Written evidence from journalist Maeve McClenaghan,
on behalf of the Bureau of Investigative Journalism.
1.1. The Bureau of Investigative Journalism is an independent, not-for-profit organisation which collaborates with other media organisations to hold power to account at a local, regional, national and international level. The Bureau Local team within the Bureau focuses on data-led reporting and collaborates with a network of 1,000 people across the UK – reporters and citizens – to shine a light on local and national issues and tell stories from the ground up.
1.2. Over the course of July and August 2021 Bureau Local sent reporters to 683 possession hearings in 30 county courts across England and Wales, to log the details and outcomes of the cases we saw. We also subscribed to various courts’ daily court lists, scraping information from those lists to create a dataset of case names over a four month period (June to September 2021). This work revealed whose housing situations were affected by the pandemic, and how.
1.3. Our reporters faced numerous challenges accessing county courts and information during the course of this project, many of which will be of interest to this inquiry.
2.1. Our reporters attempted to attend a day of possession court hearings on 110 occasions over the two months, but on six different days we were turned away by judges who told us all possession hearings were held in private. In fact, possession hearings should be public as default and can only be ruled private in specific cases – see reference below on Civil Procedure Rules (CPR) 39.2.
2.2. In multiple other instances, our reporters were only able to enter courtrooms after agreeing to certain conditions or appealing to a more senior judge – which again should not be necessary according to the Civil Procedure Rules.
2.3. In many cases we had written to the court and to the Designated District Judges in advance to advise them we were coming. As court sessions should be public, this was merely a courtesy.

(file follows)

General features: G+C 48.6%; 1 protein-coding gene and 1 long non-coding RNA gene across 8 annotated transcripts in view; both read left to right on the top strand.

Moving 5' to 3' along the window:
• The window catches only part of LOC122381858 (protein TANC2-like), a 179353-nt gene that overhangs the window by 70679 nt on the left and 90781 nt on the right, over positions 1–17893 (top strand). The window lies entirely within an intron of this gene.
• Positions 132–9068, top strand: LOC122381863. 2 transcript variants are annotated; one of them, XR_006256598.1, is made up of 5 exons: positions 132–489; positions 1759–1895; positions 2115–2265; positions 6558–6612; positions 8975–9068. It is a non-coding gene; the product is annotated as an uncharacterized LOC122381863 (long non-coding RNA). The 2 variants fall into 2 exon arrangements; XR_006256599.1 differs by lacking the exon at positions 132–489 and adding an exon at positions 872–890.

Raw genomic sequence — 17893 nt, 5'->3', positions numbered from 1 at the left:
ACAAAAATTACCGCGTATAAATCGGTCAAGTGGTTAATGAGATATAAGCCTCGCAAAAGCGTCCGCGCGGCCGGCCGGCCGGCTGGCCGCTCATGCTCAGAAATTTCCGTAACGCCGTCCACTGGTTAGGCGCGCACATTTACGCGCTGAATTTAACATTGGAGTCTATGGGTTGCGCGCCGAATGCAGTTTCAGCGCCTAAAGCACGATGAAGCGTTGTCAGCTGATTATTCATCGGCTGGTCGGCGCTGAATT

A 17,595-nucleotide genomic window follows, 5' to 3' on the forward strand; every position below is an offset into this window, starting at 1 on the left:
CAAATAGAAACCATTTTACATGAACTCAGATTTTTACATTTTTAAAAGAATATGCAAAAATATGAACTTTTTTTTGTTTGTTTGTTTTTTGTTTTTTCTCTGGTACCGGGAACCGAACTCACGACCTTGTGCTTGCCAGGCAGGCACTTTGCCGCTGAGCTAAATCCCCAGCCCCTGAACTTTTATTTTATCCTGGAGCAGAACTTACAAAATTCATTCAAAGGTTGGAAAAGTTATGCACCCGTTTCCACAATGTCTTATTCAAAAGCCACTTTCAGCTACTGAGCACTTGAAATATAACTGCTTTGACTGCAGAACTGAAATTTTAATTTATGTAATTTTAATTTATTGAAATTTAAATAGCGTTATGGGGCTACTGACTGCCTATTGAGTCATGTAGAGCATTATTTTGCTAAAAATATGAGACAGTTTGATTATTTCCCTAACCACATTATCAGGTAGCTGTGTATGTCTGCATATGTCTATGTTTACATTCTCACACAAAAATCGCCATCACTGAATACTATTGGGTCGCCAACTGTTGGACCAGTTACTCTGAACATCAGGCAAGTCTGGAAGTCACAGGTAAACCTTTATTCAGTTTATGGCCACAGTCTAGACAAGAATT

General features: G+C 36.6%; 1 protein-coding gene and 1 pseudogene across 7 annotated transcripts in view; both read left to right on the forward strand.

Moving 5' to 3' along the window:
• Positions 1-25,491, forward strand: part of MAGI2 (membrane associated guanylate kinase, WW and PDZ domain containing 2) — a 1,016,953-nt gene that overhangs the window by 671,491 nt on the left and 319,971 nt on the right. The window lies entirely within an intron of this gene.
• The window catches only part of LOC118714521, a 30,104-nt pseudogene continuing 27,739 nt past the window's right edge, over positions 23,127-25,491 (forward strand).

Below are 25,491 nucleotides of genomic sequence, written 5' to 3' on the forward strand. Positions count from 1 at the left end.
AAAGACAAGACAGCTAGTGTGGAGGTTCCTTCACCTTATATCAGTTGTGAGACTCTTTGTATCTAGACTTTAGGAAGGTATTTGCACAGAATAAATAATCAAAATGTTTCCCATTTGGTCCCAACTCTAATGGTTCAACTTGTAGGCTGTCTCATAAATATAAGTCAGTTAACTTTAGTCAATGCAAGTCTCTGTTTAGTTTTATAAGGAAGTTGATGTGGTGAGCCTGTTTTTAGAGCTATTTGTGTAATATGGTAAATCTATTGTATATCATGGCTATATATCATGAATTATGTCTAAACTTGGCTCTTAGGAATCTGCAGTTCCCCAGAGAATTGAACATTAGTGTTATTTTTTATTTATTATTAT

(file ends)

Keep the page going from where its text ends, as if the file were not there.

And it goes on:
2.4. In one instance, a judge at a London court said he would not allow our reporter in without a signed and stamped letter from the top regional judge. The same judge suggested we apply for the information we wanted using the Freedom of Information Act.
2.5. In some instances (at courts in Stratford, Gateshead, Clerkenwell & Shoreditch) judges would not let reporters attend the hearings without the explicit consent of the defendants. In one case the reporter was told this is because hearings were fundamentally to be held in private. We found that in 69% of hearings no defendants attended.
2.6. In Birmingham, our reporter was blocked from sitting in on hearings because Covid precautions meant the size of the room was only suitable for three people other than the judge – a rule that would have been breached if both landlord and tenant had turned up with legal representation.
2.7. In Dartford our reporter was stopped from entering the court building by security guards after the judge told them the court was too small and Covid restrictions meant our reporter could not attend. No provisions were made to allow him to watch the hearings remotely.